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PEP-Easy Tip: To save PEP-Easy to the home screen

PEP-Web Tip of the Day

To start PEP-Easy without first opening your browser–just as you would start a mobile app, you can save a shortcut to your home screen.

First, in Chrome or Safari, depending on your platform, open PEP-Easy from You want to be on the default start screen, so you have a clean workspace.

Then, depending on your mobile device…follow the instructions below:


  1. Tap on the share icon Action navigation bar and tab bar icon
  2. In the bottom list, tap on ‘Add to home screen’
  3. In the “Add to Home” confirmation “bubble”, tap “Add”

On Android:

  1. Tap on the Chrome menu (Vertical Ellipses)
  2. Select “Add to Home Screen” from the menu


For the complete list of tips, see PEP-Web Tips on the PEP-Web support page.

Mander, G. (1985). Personal Responsibility Counselling and Therapy: An Integrative Approach by Richard Nelson-Jones Published by Harper and Row, London 1984; 214 pp; £6.95 paperback.. Brit. J. Psychother., 2(2):154-155.

(1985). British Journal of Psychotherapy, 2(2):154-155

Personal Responsibility Counselling and Therapy: An Integrative Approach by Richard Nelson-Jones Published by Harper and Row, London 1984; 214 pp; £6.95 paperback.

Review by:
Gertrud Mander, Ph.D.

This book starts from a concept, personal responsibility, which the author, a Stanford-trained Counselling Psychologist recently emigrated to Australia, considers a first principle and defines as ‘the process of making the choices that maximise an individual's happiness and fulfilment’. ‘Focussing on personal responsibility,’ he writes, ‘is almost like focussing on one's nose.’ He makes a qualification, however, and insists that his ‘integrative approach’ which intends to bridge the gap between the humanist and the behaviourist approach, between the counsellors who believe in persons, self-awareness and meaning, and those who focus on actions, skills, and learning theories, is only tailored to ‘ordinary people, not to the moderately to severely disturbed populations’. Focussing on the noses of the latter will thus require other methods which are not mentioned. Nor is the reader told how to tell ‘ordinary people’ from the others.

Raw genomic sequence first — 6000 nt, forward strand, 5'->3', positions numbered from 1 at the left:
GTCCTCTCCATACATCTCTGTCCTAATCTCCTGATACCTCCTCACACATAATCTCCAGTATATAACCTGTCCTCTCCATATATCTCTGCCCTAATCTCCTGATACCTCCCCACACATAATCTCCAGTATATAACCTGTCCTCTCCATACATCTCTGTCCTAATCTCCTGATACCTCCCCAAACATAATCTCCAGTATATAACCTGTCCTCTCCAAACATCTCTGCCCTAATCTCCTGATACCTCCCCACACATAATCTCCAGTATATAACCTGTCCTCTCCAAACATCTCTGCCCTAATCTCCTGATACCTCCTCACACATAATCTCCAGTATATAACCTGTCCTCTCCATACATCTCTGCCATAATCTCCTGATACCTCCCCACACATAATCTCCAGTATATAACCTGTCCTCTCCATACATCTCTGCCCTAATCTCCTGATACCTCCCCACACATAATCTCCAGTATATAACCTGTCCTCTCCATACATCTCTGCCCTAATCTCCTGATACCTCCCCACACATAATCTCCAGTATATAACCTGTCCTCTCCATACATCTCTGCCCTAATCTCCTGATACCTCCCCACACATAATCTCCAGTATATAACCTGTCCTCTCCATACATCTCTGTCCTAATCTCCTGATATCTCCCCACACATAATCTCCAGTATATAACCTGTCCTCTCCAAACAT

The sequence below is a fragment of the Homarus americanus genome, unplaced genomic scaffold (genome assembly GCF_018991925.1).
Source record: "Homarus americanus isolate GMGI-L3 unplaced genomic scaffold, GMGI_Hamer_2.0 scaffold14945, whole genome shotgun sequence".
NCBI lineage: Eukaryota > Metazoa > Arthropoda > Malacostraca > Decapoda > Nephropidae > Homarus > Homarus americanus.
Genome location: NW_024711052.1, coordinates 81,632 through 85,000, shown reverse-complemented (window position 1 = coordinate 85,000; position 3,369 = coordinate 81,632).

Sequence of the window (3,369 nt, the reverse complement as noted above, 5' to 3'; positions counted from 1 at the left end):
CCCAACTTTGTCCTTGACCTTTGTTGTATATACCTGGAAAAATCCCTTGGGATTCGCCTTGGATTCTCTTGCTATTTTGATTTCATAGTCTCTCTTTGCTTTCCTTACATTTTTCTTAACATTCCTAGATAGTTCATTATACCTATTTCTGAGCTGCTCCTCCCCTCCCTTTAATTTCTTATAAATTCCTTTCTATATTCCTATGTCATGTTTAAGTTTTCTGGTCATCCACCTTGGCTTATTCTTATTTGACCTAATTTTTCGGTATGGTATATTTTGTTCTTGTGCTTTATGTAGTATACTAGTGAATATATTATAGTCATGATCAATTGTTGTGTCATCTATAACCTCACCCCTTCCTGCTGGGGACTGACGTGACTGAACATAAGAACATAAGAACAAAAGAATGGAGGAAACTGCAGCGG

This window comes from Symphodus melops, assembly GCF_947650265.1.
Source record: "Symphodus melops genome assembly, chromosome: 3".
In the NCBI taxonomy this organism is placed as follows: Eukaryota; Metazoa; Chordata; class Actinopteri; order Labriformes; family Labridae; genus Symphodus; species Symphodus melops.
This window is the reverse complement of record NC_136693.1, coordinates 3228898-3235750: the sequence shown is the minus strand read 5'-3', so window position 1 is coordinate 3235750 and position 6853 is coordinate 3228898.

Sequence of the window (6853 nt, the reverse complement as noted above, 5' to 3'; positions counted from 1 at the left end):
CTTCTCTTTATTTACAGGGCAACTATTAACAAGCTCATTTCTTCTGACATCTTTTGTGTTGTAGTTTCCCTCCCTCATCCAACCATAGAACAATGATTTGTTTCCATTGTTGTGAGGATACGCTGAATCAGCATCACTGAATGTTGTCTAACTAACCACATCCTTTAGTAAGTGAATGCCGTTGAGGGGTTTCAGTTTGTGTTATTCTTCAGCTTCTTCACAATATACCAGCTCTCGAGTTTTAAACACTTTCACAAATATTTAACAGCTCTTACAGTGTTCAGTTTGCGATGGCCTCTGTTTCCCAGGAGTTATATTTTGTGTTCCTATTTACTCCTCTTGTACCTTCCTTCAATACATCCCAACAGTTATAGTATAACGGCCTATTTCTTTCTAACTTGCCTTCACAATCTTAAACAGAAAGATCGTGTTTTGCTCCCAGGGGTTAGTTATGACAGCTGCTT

If I sound critical, this is because the author's commonsense psychologist manner and the prescriptive-didactic tone of the book exude an easy optimism, which the counsellor whose work is more concerned with the excluded categories of the client populations cannot share. There are, to be fair, some fundamental areas of overlap, where Nelson-Jones' eclectic approach agrees with the psychodynamic and analytical approach which is deliberately excluded from the pool of ideas he draws on. He stresses empathic listening, for instance, puts an emphasis on meaning, on experiencing feelings, and dismantling self-protective thinking habits.

[This is a summary or excerpt from the full text of the book or article. The full text of the document is available to subscribers.]

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